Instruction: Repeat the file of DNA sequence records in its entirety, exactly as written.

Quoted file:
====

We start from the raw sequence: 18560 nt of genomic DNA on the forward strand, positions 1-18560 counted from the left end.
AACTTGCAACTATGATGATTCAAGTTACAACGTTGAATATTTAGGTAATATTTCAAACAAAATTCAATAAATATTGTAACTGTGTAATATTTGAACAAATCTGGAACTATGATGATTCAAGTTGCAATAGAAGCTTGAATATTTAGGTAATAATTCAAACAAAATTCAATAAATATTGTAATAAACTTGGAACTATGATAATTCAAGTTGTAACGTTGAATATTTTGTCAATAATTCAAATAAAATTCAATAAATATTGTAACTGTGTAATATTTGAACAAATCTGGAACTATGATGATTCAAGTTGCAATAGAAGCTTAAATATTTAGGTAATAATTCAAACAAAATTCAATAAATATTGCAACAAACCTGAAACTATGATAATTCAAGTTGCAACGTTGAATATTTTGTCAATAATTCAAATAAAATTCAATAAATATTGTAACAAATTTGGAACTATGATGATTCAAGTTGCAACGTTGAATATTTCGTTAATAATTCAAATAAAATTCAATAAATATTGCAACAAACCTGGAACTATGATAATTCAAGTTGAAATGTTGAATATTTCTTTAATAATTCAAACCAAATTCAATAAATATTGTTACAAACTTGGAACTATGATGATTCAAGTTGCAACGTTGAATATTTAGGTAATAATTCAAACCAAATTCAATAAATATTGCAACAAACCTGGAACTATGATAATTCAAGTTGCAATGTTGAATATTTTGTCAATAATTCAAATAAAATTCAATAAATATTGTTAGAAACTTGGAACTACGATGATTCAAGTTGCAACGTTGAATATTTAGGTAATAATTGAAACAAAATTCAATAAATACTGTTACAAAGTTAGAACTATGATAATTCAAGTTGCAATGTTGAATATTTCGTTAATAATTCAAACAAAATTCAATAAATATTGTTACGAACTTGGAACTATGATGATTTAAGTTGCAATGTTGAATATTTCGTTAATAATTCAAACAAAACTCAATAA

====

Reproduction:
We start from the raw sequence: 18560 nt of genomic DNA on the forward strand, positions 1-18560 counted from the left end.
AACTTGCAACTATGATGATTCAAGTTACAACGTTGAATATTTAGGTAATATTTCAAACAAAATTCAATAAATATTGTAACTGTGTAATATTTGAACAAATCTGGAACTATGATGATTCAAGTTGCAATAGAAGCTTGAATATTTAGGTAATAATTCAAACAAAATTCAATAAATATTGTAATAAACTTGGAACTATGATAATTCAAGTTGTAACGTTGAATATTTTGTCAATAATTCAAATAAAATTCAATAAATATTGTAACTGTGTAATATTTGAACAAATCTGGAACTATGATGATTCAAGTTGCAATAGAAGCTTAAATATTTAGGTAATAATTCAAACAAAATTCAATAAATATTGCAACAAACCTGAAACTATGATAATTCAAGTTGCAACGTTGAATATTTTGTCAATAATTCAAATAAAATTCAATAAATATTGTAACAAATTTGGAACTATGATGATTCAAGTTGCAACGTTGAATATTTCGTTAATAATTCAAATAAAATTCAATAAATATTGCAACAAACCTGGAACTATGATAATTCAAGTTGAAATGTTGAATATTTCTTTAATAATTCAAACCAAATTCAATAAATATTGTTACAAACTTGGAACTATGATGATTCAAGTTGCAACGTTGAATATTTAGGTAATAATTCAAACCAAATTCAATAAATATTGCAACAAACCTGGAACTATGATAATTCAAGTTGCAATGTTGAATATTTTGTCAATAATTCAAATAAAATTCAATAAATATTGTTAGAAACTTGGAACTACGATGATTCAAGTTGCAACGTTGAATATTTAGGTAATAATTGAAACAAAATTCAATAAATACTGTTACAAAGTTAGAACTATGATAATTCAAGTTGCAATGTTGAATATTTCGTTAATAATTCAAACAAAATTCAATAAATATTGTTACGAACTTGGAACTATGATGATTTAAGTTGCAATGTTGAATATTTCGTTAATAATTCAAACAAAACTCAATAA